The Islamic State group, also known as ISIS, targeted the ancient Syrian city of Palmyra by destroying parts of the Roman amphitheater and a tetrapylon — a four-sided monument — state-run Syrian Arab News Agency (SANA) reported Friday.

The militant group blew up the facade of the Unesco World Heritage site — build in the second century — and the tetrapylon, SANA reported, without giving details about how the monuments were destroyed. Satellite images of the destroyed monuments were released by the United Nations Institute for Training and Research.

Palmyra Tetrapylon Tetrapylon, the four-sided Roman monument, is seen in ancient Syrian city of Palmyra, April 30, 2005.

ISIS regained control over Palmyra in December 2016 after Russian-backed Syrian armed forces pulled out of the historic city. During its initial occupation in May 2015, the extremist group destroyed prominent monuments in the centuries-old city located in the western governorate of Homs, triggering international uproar.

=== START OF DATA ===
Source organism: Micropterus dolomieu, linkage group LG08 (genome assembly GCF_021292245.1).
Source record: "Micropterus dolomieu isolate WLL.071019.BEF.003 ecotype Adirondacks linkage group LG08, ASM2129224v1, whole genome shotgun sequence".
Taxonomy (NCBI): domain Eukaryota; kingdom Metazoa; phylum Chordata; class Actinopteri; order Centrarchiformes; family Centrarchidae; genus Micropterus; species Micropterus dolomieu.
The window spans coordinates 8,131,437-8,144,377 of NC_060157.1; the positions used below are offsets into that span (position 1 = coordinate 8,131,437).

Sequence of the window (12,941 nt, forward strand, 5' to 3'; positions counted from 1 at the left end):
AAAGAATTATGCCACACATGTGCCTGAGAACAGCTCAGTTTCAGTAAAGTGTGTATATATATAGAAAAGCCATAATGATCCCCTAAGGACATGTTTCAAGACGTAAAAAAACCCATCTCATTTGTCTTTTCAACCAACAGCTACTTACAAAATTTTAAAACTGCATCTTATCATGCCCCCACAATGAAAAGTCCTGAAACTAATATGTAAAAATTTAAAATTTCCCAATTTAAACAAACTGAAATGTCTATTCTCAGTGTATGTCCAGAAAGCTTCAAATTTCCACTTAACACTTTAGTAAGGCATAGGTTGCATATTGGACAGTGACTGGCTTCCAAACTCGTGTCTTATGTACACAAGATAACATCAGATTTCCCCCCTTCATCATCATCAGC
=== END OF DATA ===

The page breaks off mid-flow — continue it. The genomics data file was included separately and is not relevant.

In 2015, ISIS used the ancient amphitheater in Palmyra, also known as the “Pearl of the Desert,” as a place to carry out public executions, including the beheading of Khaled Asaad, who was the city’s 82-year-old former antiquities chief.

Losses in Palmyra include the Elahbel Tomb, Baal Shamin Temple, Temple of Bel, the Valley of the Tombs, as well as several statues and artifacts, most of which date from the first or second century A.D. The group also blew up the Arch of Triumph, a popular monument, and Palmyra’s funeral towers, which were sandstone structures built to house the remains of the 2,000-year-old city’s richest families.

Repair work for damaged structures began after Syrian government forces retook Palmyra in March 2016.